Where golf and boxing collide - taking a look into the unusual sporting world of Miles Harding

The average day for Miles Harding could not be more different.

Tuesday, 2nd February 2021, 8:40 pm
Updated Wednesday, 3rd February 2021, 4:59 pm
Miles Harding, right, with Michael Ballingall, left, and Mikey McKinson

His two sporting loves take him from the luscious greens of Southwick Park Golf Club to the less than luxurious world of putting some of Portsmouth's top professional fighters through their paces as a boxing trainer.

As club pro at Southwick Park, Horndean-based Harding spends time helping players of all ages and ability fine-turn their swing and imparts his knowledge on how to improve their game while also running the retail shop on site.

But it's the hard yards of playing a part in helping push current WBO European and WBC international silver welterweight title holder Mikey McKinson onto the world stage that's given the 52-year-old the most sporting satisfaction in recent years.

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Miles Harding in his golf shop at Southwick Park

Harding achieved a dream of making it as a golf professional in his early 20s, it soon became apparent he wasn't going to be able to carve out a career on the tour.

As a result, he opted to take up a role as club pro at East Horton Golf Club for 28 years prior to taking up the same position at Southwick Park.

Yet, while continuing a career on the fairways, his boxing passion still remained. And after a 20-year stint on the amateur scene at Leigh Park ABC, Harding obtained his trainer's licence three years ago.

It's a rare story of a crossover between the two vastly different sporting worlds, but one he has no problem adapting to.

‘When I’m at work golf-wise I don’t really talk too much to the people about boxing unless they’re interested,' he explained.

‘I had this perfect grounding for it really because I grew up in Rowlands Castle, quite well-to-do, played at Rowlands Castle Golf Club, but because my parents weren’t wealthy I went to school in Leigh Park.

‘I’ve always had this ability to flip between, ‘you alright mush?’ to ‘how are you?’, I’ve always found it quite easy.

‘The boys at boxing all think I’m quite posh.

‘I’ve always had mental strength and that’s probably what’s important in boxing.

‘I’m still like that now, really, still single-minded now.

‘It’s been good. It’s given me a real lease of life, you think you’re never going to do something new when you come towards 50, it’s been good.'

His work teaching on the course and running various club retail shops across the area has always been the primary focus.

However, Harding is now trying to dedicate more time to his boxing role where he works alongside trainer and manager Michael Ballingall snr and Gav Jones.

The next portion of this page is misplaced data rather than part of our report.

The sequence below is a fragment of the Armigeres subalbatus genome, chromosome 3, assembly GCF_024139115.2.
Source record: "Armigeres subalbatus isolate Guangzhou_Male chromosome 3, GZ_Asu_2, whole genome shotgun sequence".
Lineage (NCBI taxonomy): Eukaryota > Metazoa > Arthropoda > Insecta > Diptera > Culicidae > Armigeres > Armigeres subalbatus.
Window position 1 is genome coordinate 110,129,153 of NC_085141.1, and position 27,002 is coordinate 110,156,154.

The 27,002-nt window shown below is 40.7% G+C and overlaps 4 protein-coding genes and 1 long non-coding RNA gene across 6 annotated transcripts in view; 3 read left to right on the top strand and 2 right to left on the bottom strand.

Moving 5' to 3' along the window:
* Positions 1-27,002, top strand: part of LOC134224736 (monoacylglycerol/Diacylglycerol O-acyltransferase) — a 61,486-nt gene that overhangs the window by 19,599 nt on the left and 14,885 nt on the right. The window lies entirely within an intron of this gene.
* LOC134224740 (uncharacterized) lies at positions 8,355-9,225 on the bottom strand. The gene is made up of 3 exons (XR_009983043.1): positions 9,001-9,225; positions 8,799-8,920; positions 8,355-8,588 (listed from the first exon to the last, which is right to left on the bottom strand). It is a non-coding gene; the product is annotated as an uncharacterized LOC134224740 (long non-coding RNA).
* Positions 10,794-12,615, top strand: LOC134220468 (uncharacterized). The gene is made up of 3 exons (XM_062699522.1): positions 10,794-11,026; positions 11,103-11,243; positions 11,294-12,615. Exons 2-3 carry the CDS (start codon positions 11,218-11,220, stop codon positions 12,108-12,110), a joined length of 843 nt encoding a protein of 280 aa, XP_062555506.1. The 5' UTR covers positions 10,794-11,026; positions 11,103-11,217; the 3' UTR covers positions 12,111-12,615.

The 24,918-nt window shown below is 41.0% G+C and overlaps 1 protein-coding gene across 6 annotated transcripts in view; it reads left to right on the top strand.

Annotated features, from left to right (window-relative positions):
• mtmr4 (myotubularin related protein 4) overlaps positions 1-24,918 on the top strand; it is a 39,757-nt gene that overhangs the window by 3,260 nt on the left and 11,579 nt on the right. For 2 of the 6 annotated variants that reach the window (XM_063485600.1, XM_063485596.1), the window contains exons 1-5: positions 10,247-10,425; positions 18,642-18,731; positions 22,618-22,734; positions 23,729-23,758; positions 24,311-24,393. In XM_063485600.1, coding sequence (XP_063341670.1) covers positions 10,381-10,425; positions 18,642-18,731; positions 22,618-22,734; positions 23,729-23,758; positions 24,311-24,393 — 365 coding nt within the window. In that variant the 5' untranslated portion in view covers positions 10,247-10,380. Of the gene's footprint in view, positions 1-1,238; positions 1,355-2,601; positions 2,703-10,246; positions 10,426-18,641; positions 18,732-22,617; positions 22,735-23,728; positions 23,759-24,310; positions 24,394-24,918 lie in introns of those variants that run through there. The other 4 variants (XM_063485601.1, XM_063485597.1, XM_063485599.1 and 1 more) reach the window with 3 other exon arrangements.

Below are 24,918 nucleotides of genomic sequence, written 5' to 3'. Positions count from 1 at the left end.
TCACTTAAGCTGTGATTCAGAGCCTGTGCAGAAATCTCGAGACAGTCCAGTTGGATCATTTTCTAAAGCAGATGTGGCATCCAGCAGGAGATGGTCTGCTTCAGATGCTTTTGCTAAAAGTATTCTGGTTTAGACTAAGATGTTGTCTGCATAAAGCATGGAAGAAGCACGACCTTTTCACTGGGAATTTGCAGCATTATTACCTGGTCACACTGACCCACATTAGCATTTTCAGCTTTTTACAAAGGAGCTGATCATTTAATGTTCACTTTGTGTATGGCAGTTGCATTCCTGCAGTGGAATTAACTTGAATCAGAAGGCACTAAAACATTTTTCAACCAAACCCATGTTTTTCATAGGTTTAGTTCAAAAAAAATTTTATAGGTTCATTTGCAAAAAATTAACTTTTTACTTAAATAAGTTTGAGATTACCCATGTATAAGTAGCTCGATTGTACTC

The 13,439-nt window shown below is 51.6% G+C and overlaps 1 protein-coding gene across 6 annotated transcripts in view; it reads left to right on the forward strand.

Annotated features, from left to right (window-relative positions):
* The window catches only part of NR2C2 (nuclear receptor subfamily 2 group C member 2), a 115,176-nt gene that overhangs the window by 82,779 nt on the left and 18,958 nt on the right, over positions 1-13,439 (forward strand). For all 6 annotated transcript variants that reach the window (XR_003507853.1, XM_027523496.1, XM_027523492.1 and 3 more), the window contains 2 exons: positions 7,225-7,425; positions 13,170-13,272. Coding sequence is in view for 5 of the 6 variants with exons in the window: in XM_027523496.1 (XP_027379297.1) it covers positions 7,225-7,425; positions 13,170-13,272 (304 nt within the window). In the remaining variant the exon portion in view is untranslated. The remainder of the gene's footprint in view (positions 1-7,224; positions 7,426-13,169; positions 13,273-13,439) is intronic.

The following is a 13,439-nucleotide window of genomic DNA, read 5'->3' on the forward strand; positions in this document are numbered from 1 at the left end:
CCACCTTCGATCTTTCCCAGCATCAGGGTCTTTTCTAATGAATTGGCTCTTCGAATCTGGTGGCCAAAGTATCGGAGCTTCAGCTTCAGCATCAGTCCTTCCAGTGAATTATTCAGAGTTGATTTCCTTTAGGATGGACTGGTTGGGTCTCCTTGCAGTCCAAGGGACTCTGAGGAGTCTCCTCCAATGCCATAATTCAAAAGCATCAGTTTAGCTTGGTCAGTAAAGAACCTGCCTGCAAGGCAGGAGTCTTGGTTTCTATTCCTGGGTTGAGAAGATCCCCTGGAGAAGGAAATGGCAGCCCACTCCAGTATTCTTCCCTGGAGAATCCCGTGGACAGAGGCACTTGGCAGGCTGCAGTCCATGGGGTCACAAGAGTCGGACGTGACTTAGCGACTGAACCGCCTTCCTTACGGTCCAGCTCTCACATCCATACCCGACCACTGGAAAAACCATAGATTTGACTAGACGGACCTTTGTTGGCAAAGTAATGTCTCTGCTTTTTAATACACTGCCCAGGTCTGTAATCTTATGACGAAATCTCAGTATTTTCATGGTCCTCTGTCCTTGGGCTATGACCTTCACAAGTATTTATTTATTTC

The trio keep a watchful eye over McKinson, English lightweight mandatory challenger Lucas Ballingall, Connor Edney, Matt King, Harley Hodgetts and Elley Booth, who recently became the first female from Portsmouth to turn pro.

Harding had previously trained Gary Neale and Dave Birmingham after leaving the amateur scene, but he admitted working more closely with Ballingall snr has helped progress his personal development as a coach.

‘Obviously, Michael (Ballingall) was managing all those fighters, he was Gary (Neale) and Dave’s (Birmingham) manager and we sort of started working together as more of a team,' he added.

‘I think I’m lucky to be with them a little bit because I get to work with Mickey, Lucas and the other pros we’ve got.

‘I’ve actually learnt a lot off Michael (McKinson), you go into a sport thinking you know it all, but actually I didn’t know anything.

‘Professional boxing is so different to amateur boxing, the mechanics of the whole sport is totally different.

‘The dad, Michael senior, has been around boxing so long he knows all the tricks and the pitfalls.

‘His back catalogue of pictures is incredible with some of the corners he’s been in.

‘Even if it’s only on the spit bucket you’re learning - I think that’s the way he looked at it.

‘He learnt pro boxing from the bottom up so I’ve learnt a lot from him and some really.'

Although Harding is currently unable to get out on the course with golf paused because of the lockdown, training is still ongoing in the gym as all of the fighters he oversees are professional and can continue their work.

Harding has enjoyed being able to offer more of his time to boxing and is now planning on finding the right balance between his two roles moving forward.

But while golf remains a massive part of his life, his biggest hope now is helping McKinson, with an unbeaten 19-0 record, to become a world champion.

‘It’s finding a balance (between boxing and golf). Amateur boxing takes up a huge chunk of your life if you’re running it three days a week and taking kids competition,' he said.

‘Covid has freed me up time and it’s being in control of my own destiny, it’s working out, so far so good.

'I want to continue the golf and watch Michael become a world champion.

‘I’d like people to talk about our stable in high regard. I wouldn’t rubbish anyone else but what we’re doing is real and I know it’s the right thing.

‘It’s not fake for profile or people looking good for Instagram that they’re on a pro programme.

‘We’ve got a plan and a way for these kids to try to live their dreams really.'